The BoRIA Post

The official newsletter of the Battle of Rhode Island Association featuring news, events and Rhode Island history. Learn more at www.battleofrhodeisland.org.

July 1st, 2024

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BoRIA At Gaspee Days Parade

The Artillery Company of Newport and the cannons made by Paul Revere.  Photo: Paul Murphy
The Artillery Company of Newport and the cannons made by Paul Revere.  Photo: Paul Murphy
(L to R) Nick Morris, Paul Murphy, Steve Shinkel, Tom Atwood and Steve Gardner. Photo: James McDermott
(L to R) Nick Morris, Paul Murphy, Steve Shinkel, Tom Atwood and Steve Gardner. Photo: James McDermott

BoRIA Director Paul Murphy and Butts Hill Fort Restoration member Steve Shinkel join BoRIA Director and 54th Regt. of Foot Commander Steve Gardner at this year’s Gaspee Days parade, June 8th in Warwick, RI.  Murphy and Shinkel, both retired U.S. Air Force Colonels, marched as members of the Ancient and Honorable Artillery Company of Massachusetts.

BoRIA is proud to support our Web Partner Rhode Island Slave History Medallions (RISHM) at their Juneteenth celebration. Photos: Joe Studlick

RISHM Executive Director Charles Roberts addresses the crowd while the 2nd RI Regiment reenactor Carl Becker looks on.
RISHM Executive Director Charles Roberts addresses the crowd while the 2nd RI Regiment reenactor Carl Becker looks on.
U.S. Senator Jack Reed discusses the Black Regiment. He and U.S. Senator Sheldon Whitehouse have sponsored a Congressional Gold Medal for the Black Regiment and it is under consideration by other U.S. Senators.
U.S. Senator Jack Reed discusses the Black Regiment. He and U.S. Senator Sheldon Whitehouse have sponsored a Congressional Gold Medal for the Black Regiment and it is under consideration by other U.S. Senators.
1st RI Black Regiment reenactors hold the Thomas Nichols letter from the Varnum Memorial Armory Museum and the BoRIA's Black Regiment coin.
1st RI Black Regiment reenactors hold the Thomas Nichols letter from the Varnum Memorial Armory Museum and the BoRIA's Black Regiment coin.
Patrick Donovan, President of the Varnum Continentals Inc., displays the Thomas Nichols letter that is on long-term display at the Varnum Armory Museum in East Greenwich. This letter is only one of two known authored by a black soldier who served during the Revolutionary War. 1st RI Black Regiment reenactor and Varnum Continentals Trustee, Jason Roomes looks on. Jason's ancestor had gained his freedom from slavery and served in the Regiment throughout the War.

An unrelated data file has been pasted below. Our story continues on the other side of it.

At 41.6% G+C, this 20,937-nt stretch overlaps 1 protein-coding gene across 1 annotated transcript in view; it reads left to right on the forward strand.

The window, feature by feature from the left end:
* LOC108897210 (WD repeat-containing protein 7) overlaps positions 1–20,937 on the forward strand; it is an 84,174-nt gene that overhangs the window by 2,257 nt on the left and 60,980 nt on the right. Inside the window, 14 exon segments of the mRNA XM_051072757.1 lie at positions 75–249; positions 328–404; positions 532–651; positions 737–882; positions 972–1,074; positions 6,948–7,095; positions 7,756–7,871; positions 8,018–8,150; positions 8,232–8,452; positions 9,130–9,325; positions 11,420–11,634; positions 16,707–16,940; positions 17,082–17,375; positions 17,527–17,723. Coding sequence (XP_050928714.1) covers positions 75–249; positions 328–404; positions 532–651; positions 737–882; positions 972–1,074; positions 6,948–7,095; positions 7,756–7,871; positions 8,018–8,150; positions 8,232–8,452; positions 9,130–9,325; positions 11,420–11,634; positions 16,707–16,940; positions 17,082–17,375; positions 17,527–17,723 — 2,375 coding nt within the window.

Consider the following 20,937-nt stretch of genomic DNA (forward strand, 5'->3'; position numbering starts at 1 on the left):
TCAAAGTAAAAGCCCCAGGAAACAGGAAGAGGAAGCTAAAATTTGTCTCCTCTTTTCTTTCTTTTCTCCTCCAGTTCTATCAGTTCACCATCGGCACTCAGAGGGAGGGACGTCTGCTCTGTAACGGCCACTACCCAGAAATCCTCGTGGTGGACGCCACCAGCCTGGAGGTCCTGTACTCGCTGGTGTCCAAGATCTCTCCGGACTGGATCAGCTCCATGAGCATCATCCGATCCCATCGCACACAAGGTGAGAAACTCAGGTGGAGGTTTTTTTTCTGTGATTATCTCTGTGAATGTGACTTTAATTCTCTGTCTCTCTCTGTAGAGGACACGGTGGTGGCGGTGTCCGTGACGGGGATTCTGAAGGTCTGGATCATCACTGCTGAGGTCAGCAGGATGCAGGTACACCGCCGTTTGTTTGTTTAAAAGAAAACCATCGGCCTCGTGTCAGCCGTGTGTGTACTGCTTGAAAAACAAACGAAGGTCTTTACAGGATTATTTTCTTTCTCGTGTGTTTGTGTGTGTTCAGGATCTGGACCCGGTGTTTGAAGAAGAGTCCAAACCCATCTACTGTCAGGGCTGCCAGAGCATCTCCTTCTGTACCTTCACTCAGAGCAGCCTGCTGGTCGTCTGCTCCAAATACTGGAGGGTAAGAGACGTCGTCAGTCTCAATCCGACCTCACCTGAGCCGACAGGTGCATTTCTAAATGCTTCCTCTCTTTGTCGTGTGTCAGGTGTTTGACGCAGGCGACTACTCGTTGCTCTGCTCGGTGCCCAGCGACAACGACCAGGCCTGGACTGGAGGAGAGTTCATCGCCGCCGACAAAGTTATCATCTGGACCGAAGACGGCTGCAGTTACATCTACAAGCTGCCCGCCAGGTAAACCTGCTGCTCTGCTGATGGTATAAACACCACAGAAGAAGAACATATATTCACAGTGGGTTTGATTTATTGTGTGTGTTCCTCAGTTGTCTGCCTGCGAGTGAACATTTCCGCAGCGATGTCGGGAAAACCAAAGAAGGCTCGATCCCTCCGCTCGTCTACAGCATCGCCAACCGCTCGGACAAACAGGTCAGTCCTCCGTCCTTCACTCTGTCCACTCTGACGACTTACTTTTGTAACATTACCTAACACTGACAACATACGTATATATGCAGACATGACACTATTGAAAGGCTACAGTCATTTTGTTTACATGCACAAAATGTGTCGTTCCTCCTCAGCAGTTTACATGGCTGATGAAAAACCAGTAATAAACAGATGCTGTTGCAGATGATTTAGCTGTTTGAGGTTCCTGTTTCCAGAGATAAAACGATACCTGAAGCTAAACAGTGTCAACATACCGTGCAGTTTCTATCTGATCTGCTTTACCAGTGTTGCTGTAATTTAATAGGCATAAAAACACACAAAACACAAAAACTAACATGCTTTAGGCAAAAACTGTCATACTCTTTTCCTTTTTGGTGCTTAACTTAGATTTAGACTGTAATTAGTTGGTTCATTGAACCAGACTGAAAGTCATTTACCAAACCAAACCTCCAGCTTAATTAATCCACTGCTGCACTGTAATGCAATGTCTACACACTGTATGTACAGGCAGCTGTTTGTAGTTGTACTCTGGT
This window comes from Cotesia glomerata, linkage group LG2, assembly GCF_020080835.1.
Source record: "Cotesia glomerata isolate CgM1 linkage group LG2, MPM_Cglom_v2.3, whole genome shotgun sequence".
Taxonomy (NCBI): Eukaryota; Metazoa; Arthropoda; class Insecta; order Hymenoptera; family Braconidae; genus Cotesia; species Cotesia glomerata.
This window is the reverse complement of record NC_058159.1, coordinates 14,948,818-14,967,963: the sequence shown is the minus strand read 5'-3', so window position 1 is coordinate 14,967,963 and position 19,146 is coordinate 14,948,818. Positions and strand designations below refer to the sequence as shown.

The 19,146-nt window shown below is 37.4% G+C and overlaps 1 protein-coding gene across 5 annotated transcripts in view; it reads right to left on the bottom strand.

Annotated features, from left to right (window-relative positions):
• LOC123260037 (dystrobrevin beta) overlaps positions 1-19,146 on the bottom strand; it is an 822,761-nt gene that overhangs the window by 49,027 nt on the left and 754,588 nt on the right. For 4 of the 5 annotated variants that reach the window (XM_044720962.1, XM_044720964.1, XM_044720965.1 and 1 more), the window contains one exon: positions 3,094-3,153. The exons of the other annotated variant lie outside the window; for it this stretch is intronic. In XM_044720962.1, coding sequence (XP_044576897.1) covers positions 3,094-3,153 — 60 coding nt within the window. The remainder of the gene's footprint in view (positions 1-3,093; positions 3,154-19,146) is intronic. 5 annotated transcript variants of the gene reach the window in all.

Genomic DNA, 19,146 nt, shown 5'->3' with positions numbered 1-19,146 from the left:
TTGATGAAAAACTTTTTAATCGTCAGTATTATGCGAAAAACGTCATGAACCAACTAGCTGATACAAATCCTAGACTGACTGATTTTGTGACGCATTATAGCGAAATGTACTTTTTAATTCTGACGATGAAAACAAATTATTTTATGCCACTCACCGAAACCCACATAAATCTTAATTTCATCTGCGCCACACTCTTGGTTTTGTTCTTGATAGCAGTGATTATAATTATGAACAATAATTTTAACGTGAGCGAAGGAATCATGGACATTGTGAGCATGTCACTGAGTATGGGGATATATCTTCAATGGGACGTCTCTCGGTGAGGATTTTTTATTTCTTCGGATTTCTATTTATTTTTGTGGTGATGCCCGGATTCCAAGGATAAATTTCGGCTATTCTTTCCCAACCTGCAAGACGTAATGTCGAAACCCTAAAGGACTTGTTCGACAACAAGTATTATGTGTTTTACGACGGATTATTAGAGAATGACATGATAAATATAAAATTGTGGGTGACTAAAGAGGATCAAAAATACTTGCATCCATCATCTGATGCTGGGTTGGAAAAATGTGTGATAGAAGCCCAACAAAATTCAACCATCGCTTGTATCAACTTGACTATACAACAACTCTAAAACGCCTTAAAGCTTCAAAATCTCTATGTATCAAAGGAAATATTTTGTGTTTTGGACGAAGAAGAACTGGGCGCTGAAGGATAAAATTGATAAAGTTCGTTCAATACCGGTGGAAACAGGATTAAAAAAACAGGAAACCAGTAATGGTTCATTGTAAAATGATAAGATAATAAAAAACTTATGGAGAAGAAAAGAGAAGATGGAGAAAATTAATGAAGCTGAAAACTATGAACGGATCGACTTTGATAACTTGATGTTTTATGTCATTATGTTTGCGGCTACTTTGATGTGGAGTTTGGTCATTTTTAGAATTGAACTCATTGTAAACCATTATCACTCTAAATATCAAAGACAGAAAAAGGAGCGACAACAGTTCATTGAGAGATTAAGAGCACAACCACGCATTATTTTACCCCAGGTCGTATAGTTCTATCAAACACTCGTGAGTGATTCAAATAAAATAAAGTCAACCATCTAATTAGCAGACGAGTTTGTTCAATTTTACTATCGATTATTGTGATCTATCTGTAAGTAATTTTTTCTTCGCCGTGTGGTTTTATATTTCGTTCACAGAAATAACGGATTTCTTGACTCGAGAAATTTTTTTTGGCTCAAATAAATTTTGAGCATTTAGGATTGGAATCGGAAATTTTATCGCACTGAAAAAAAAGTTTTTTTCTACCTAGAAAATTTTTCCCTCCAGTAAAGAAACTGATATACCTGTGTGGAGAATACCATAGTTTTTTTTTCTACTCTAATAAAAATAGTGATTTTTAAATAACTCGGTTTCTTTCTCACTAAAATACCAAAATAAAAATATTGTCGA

Patrick Donovan, President of the Varnum Continentals Inc., displays the Thomas Nichols letter that is on long-term display at the Varnum Armory Museum in East Greenwich. This letter is only one of two known authored by a black soldier who served during the Revolutionary War. 1st RI Black Regiment reenactor and Varnum Continentals Trustee, Jason Roomes looks on. Jason's ancestor had gained his freedom from slavery and served in the Regiment throughout the War.

To learn more about the Thomas Nichols Letter click here.

Dr. Robert A. Selig’s Research for the
Battle of Rhode Island Association

Using the Comte de Rochambeau’s Livre d’Ordre of 1780 – 1781 as its starting point, this report investigates the presence and the work carried out by French soldiers under the supervision of their engineers at Butts Hill Fort in Portsmouth, RI, between December 1780 and June 1781. The presence of, and the work carried out by, French soldiers at Butts Hill Fort is beyond doubt. Within a week of their arrival in Newport, French engineers, most notably Major de Palys, were supervising repairs at the fort that had been built by Americans and then the British. Work continued at the Fort until June 1781, when Rochambeau’s forces deployed to New York and later to Yorktown. This was one of the major engineering efforts that the French accomplished in addition to their work at the Siege of Yorktown.

BoRIA Lecture Series

The Battle of Rhode Island Association Lecture Series sponsored by the Whalley Family Foundation and the Portsmouth Historical Society continued with the Col. Burton C. Quist Lecture Series featuring Dr. John Robertson and his presentation: “The French Fort at Butts Hill.” on Monday June 17th, Portsmouth Friends Church, Portsmouth, RI.

This talk is the second annual under the banner of “The Col. Burton C. Quist Lecture Series”, in memory of our late founding Director, friend, and mentor who passed away in January, 2023.

This lecture focused on additional research, some done in concert with Dr. Robert A. Selig, a noted historian on Rochambeau whose engineers built the last phase of Butts Hill Fort.

John K. Robertson, Ph.D., is a Colonel (Ret.), U.S. Army Corps of Engineers, with 23 years of service and served on the faculty at West Point. He is the co-owner/editor of the RevWar75.com website. He published “Revolutionary War Defenses in Rhode Island” in 2023. The book was a 10-year research effort and contains almost 300 maps and plans showing defensive fortifications along most of the coast of Narragansett Bay and southern Rhode Island. Many of the maps are of fortifications on Aquidneck Island, which was occupied during the Revolutionary War at various times by the Americans, British, and French. Dr. Robertson presented 3 lectures in RI for BoRIA last May.

Portsmouth Town Historian Jim Garman gave a brief history of the Friends Meeting House before the lecture. 

The Portsmouth Friends Church has history dating back to the 17th century. A brief history from their website states: “During the Revolutionary War the British drove out the Quakers and used the building as a barracks and its basement as a magazine for storing ammunition. After the Battle of Rhode Island, the victorious Americans took possession of the meetinghouse for similar purposes. During this time, the Friends were meeting in private homes. Later, in cleaning out the cellar, workmen found several cannonballs. Two of these are still in the building today.”